Epilepsy: Management

Abstract

Epilepsy is a common neurological disorder consisting of recurrent, unprovoked, sudden alterations in behaviour caused by abnormal electrical discharges in the brain (seizures).

Keywords: seizure; epilepsy; anticonvulsant; brain; temporal lobe

Figure 1.

Causes of epilepsy by age of onset. Note that congenital causes predominate in the young, with cerebrovascular and degenerative diseases becoming important in the old. Also note that, in all age groups, a large number of cases are due to unknown causes. From: Hauser WA, Annegers JF and Kurland LT (1993) Incidence of epilepsy and unprovoked seizures in Rochester, Minnesota: 1935–1984. Epilepsia34(3): 453–468.

Figure 2.

Typical EEG in absence seizure. Top: Placement of electrodes on the scalp and relationship with underlying brain. Each line of the EEG compares electrical activity in a given electrode to a reference (in this case, the average voltage in 12 electrodes) over time. Bottom: The left side of the EEG tracing shows normal brain electrical activity, consisting of a fairly chaotic mix of waveforms. At the left arrow, brain activity suddenly becomes synchronized, at a frequency of three per second. Note that this is seen in all electrodes. At the right arrow, the seizure stops and normal brain activity resumes.

Figure 3.

Abnormal EEG in a patient with partial seizures. Top: Placement of electrodes on the scalp and relationship with underlying brain. Each line of the EEG compares electrical activity in a given electrode to a reference (in this case, a central electrode called Cz) over time. Bottom: A sudden sharp wave interrupts normal sleeping brain activity (arrow). This is greatest at T3 (middle left temporal lobe), and is a marker for epilepsy. A smaller, similar, sharp wave is seen to the left.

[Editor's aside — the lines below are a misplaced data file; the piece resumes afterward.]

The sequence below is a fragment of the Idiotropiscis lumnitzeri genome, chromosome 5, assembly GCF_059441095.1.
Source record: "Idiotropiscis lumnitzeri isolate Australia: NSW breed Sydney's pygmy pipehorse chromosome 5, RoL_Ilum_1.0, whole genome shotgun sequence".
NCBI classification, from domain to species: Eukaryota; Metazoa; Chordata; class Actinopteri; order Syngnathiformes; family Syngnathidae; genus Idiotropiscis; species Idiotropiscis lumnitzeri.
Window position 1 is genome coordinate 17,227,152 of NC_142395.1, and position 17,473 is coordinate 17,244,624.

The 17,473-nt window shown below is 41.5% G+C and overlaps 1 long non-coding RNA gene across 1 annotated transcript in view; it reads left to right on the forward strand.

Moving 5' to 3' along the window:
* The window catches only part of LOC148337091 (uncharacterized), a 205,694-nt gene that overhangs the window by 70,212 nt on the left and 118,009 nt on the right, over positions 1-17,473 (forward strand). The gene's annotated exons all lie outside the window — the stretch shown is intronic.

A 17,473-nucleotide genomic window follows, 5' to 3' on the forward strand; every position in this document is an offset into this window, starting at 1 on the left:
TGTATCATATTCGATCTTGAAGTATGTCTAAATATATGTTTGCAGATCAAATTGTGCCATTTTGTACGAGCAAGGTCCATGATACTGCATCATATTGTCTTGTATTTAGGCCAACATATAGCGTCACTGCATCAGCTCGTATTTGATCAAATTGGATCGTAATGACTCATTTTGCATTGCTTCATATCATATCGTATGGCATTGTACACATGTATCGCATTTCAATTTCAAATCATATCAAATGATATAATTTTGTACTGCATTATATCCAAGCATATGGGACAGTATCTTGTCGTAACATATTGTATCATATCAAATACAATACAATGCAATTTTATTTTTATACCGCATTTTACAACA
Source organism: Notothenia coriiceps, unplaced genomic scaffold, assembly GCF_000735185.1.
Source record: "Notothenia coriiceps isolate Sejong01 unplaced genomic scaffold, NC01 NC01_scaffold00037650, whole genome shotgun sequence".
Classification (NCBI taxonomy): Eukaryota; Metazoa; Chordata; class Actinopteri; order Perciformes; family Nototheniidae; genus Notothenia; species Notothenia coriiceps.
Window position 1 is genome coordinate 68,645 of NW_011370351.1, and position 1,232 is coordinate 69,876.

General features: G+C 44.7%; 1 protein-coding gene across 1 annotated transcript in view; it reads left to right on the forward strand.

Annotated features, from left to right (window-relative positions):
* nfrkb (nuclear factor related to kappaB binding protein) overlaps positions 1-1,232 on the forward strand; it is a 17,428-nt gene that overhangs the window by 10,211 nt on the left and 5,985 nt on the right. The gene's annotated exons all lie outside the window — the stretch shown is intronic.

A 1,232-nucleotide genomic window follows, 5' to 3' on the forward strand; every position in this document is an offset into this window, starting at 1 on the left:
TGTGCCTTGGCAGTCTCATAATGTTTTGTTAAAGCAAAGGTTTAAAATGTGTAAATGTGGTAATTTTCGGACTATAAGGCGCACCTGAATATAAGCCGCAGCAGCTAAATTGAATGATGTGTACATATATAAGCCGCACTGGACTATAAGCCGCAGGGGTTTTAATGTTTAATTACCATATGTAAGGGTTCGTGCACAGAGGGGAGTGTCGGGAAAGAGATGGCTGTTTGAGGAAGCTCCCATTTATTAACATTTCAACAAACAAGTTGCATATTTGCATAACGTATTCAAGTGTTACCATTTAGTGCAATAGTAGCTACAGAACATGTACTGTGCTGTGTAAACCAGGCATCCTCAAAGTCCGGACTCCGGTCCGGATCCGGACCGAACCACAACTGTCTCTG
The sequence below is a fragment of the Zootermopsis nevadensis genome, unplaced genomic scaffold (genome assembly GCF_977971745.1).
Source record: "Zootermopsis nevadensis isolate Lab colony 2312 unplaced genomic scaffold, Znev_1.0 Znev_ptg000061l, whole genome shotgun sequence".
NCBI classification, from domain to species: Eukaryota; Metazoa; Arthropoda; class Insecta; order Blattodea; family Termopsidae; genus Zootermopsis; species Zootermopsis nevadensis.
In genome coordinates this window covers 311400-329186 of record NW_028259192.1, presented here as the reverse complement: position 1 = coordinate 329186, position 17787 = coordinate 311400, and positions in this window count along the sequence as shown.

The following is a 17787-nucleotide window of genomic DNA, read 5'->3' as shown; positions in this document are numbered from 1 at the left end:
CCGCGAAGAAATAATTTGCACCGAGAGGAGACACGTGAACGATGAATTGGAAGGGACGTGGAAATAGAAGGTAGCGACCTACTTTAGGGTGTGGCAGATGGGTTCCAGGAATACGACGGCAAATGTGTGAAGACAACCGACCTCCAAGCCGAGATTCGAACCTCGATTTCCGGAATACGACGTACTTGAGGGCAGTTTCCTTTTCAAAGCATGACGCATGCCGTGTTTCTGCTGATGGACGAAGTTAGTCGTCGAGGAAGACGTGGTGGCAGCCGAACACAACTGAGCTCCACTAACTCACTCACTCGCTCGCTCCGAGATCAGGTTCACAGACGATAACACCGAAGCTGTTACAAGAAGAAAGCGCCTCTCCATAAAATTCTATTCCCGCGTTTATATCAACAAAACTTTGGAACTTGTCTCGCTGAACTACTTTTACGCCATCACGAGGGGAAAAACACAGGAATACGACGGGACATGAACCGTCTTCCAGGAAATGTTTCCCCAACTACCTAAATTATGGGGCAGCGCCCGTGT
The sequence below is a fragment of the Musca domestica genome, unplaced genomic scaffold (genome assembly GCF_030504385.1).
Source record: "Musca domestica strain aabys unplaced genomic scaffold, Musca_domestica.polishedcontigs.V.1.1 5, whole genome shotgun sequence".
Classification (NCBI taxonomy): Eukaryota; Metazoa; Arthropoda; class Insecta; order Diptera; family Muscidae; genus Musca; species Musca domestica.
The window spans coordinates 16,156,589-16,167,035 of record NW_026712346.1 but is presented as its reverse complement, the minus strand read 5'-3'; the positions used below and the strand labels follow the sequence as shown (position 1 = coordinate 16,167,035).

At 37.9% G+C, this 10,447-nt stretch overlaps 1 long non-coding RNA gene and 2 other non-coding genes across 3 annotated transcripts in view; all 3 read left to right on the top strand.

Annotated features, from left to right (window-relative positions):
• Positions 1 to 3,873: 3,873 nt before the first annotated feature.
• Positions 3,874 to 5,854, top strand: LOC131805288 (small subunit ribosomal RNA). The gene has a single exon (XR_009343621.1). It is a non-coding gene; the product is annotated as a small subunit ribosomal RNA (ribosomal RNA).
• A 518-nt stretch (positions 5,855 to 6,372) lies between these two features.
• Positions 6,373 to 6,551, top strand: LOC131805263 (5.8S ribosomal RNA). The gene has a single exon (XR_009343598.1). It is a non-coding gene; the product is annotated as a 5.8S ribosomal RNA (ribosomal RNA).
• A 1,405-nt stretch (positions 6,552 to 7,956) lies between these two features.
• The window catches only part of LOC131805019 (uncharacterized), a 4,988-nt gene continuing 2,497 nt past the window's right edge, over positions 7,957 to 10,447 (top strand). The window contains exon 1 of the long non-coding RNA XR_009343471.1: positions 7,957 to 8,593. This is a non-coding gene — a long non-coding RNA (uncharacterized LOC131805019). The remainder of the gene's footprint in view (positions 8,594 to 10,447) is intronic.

Figure 4.

EEG in a patient during a partial seizure. Top: Placement of electrodes on the scalp and relationship with underlying brain. Each line of the EEG compares electrical activity in a given electrode to a reference (in this case, a central electrode called Cz) over time. Bottom: Normal awake brain activity is interrupted by sudden, repetitive, rhythmic activity seen on the left (arrow), maximal at T5 (posterior temporal lobe). The discharge suddenly stops after 40 s with return of normal activity (right arrow).

Figure 5.

Brain of a 33‐year‐old woman with intractable seizures, consisting of left arm contractions, as seen during epilepsy surgery. A grid of electrodes for recording seizures is in place. Red squares: central sulcus (separates frontal lobe from parietal lobe). Red circles: sylvian fissure (separates frontal lobe from temporal lobe). Blue squares: left‐hand motor area. Green Xs: left‐hand sensory area. Seizure activity was seen where blue circles and blue crosses are marked. Courtesy of Robert R. Goodman.

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References

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How to Cite close
Bazil, Carl W(Sep 2005) Epilepsy: Management. In: eLS. John Wiley & Sons Ltd, Chichester. http://www.els.net [doi: 10.1038/npg.els.0004048]